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Posted: Thu Aug 10, 2017 10:13 pm

My name is Lisa and Im 33 yrs old. I was diagnosed with stage 2 rectal cancer in January of this year. I did 5 1/2 weeks of chemo and radiation. I had my low anterior resection surgery on July 19th 2017, just a few weeks ago. I have a temporary ileostomy which I am working on getting used to. The hardest part of healing so far has been the pain in my backside. Sometimes I have a sharp pain in my anus or rectal area that subsides after like 10-15 excruciating seconds. However the worst part is the overwhelming burning and itching feeling in my anus. Is this normal? I bought a preperation H cream that im hoping will help a little but today after i took a shower I was standing Up and apolying the cream, I went a little info the anus with the cream and felt something that felt like stitches!!!!!!! Are my stitches that low? Please tell me this is normal!!! This has to be what is causing my discomfort!!!

Posted: Fri Aug 11, 2017 1:40 am

Hello Lisaf.

Thank you for your post as it raises some interesting questions - such as what is 'normal' after surgery. I suppose ther is no such thing as 'normality' because we are all different and the operations are done for dsifferent reasons by different surgeons who have differing ideas as to what is the right thing to do for each patient. If you had rectal cancer, then presumably the surgeon would have wanted to remove all traces of it an that could lead to having stitches low down in the rectum. The way to find out is to ask direct questions of the surgeon who performed the operation (or have a feel as you have done, although this still won't give you a definitive answer). I the wound is that far down, it would certainly account for the discomfort you ar feeling and I would suggest that this is relatively 'normal' post op. as is the sharp pains which subsides in a few seconds. However, there is nothing like going back to the medics to explain what is going on and ask them their opinions. I have found that the best people to talk to are the stoma nurses because they are the ones who see people after surgery and hear all about the after-effects of surgery. They are in a better position to explain what is normal and what should be investigated.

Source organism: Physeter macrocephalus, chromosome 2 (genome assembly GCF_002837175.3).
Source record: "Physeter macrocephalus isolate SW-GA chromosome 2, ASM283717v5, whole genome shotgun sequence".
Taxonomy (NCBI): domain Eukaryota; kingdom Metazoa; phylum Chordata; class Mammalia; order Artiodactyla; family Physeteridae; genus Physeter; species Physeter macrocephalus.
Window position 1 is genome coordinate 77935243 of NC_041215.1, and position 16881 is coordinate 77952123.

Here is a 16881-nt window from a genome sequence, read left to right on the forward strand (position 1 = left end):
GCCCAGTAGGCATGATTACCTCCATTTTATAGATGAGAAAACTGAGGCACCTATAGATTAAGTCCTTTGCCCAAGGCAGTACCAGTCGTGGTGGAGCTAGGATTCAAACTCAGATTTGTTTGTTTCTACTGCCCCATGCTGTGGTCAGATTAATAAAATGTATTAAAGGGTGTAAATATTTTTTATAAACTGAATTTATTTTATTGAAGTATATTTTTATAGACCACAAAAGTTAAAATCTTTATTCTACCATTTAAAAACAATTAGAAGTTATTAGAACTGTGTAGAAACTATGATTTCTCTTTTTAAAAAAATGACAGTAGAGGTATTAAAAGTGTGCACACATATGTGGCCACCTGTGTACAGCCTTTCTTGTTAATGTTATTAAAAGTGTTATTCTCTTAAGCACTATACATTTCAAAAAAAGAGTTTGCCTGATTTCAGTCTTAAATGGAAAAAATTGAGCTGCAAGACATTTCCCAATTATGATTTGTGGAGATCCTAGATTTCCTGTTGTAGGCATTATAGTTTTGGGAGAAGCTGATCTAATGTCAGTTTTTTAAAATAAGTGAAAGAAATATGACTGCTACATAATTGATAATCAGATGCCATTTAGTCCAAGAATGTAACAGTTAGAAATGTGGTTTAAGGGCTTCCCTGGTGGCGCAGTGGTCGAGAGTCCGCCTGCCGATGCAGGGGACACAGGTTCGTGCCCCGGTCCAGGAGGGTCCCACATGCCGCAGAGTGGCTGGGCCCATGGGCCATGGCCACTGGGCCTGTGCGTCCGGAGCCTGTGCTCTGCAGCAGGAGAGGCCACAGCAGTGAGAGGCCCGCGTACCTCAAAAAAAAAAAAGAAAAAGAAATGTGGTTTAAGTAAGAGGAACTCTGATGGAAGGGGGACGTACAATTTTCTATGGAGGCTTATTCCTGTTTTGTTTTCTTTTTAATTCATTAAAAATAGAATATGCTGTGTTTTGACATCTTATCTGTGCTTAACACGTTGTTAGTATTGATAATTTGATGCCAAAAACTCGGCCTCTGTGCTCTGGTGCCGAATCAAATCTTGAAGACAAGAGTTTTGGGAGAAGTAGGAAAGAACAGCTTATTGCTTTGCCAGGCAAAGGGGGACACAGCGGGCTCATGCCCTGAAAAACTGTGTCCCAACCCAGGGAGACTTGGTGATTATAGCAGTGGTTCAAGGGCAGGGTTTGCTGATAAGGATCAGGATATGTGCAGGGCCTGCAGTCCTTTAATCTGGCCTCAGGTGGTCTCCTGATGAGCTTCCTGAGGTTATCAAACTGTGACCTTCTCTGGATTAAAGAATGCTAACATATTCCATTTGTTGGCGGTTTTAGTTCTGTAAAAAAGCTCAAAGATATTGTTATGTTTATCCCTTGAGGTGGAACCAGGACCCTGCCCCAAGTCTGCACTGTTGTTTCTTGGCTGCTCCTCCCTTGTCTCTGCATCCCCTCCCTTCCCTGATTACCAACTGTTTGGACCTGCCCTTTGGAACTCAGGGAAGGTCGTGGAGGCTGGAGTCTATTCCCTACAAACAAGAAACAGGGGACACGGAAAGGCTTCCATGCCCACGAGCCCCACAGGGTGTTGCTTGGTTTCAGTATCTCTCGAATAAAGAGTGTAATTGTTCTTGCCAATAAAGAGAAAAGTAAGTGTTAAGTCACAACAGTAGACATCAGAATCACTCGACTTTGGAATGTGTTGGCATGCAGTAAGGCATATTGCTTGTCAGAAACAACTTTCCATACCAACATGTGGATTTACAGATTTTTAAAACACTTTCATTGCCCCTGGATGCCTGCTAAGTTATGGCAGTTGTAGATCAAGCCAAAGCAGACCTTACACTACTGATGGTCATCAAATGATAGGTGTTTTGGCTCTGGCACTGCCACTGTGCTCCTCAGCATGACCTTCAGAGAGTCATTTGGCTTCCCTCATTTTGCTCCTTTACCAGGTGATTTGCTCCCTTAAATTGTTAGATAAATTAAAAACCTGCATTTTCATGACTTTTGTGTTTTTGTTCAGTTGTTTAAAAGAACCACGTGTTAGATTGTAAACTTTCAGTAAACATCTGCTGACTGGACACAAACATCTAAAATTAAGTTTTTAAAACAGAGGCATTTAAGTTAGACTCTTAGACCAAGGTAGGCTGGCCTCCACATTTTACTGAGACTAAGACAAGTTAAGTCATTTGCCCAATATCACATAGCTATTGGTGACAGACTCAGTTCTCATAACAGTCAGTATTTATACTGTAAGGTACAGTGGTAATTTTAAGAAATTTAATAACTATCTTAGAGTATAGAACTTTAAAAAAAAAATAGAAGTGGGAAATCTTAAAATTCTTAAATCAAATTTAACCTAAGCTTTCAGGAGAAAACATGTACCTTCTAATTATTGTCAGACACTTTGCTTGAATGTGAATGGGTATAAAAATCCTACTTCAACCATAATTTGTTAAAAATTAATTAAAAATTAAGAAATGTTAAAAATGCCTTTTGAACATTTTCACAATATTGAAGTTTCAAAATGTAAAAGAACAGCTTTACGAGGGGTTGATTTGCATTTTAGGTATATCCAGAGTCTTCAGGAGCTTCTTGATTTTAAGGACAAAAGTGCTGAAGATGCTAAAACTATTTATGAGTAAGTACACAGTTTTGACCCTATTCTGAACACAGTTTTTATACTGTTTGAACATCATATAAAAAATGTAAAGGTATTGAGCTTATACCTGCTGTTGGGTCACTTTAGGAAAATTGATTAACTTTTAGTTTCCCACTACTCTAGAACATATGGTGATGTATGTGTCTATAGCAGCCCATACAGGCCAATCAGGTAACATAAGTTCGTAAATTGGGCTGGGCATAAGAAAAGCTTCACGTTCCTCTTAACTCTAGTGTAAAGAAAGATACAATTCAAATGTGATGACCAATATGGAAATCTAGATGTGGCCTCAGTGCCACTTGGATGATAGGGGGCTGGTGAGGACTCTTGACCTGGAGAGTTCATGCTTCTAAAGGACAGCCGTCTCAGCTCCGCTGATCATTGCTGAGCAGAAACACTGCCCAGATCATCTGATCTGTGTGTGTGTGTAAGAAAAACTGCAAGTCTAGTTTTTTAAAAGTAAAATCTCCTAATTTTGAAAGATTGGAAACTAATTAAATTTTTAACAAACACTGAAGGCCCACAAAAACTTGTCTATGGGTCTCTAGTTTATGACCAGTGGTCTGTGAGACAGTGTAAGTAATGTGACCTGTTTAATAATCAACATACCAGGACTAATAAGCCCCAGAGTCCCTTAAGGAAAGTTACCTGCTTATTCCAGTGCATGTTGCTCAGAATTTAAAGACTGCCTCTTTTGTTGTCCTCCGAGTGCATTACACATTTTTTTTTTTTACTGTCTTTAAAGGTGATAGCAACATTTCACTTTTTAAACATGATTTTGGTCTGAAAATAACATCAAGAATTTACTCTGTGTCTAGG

In my own case, I still get the pains you describe - years after my operation but I yput that dfown to the fact that I had a rectal prolapse and they did not remove it - so it stil prolpses from time to time and I have simply learned to live with it.  

I hope this is of some help to you

Best wishes


Posted: Fri Aug 11, 2017 7:15 am

Thank you so much for responding Bill ..I plan on calling in today and asking my questions.  Im sorry that you have had to  learn to live with the pain, it is so awful. 


Posted: Wed Aug 16, 2017 6:08 pm

Hi Lisa,

You have really gone through a difficult time.   Dealing with cancer treatment, and surgery and getting use to an ileostomy, is all a challenge. 

I'm Marsha, and I've had my ileostomy for more than 50 years, since I was a child of 15.   After being treated for 4 years for Ulcerative colitis, my parents finally agreed to my having the surgery,  In my case, they removed the whole colon / or large intestine., leaving only the rectal stump ( about 5 inches). 

I'm not sure where they did your resection, but if they cut close to the re ctum, it would be painful to sit comfortably until you healed.  As Bill said, the best one to ask is your surgeon.  Even the stoma nurse wouldn't know exactly where they made the incision.  

For me....the rectal stump never healed so after another 4 years of treatment, ( meds, injections, intraveinous, and enemas) at age 19, I decide to have it romoved , making my ileostomy permanent.  My doctors and parents were not happy with my decision, because it ended my chances of ever being "reconnected".  But at 19, I knew I never wanted to live with that disease again.   The  removal of the rectum was painful, and took a long time to heal.  Sitting remained difficult for more than a year....and now, even 50 years later, I get intermittant pain, which must be from scar tissue in the area.   But I never regretted my decision to make the ileostomy permanent.  

You're in a different if you're cancer has been removed, and does not re occur, you will be able to be re connected at a future time.   Hang in there with the discomfort....once you've checked it out with the doctor.   Eventually, it will improve.  Best of luck to you ....let us know how you're doing. 




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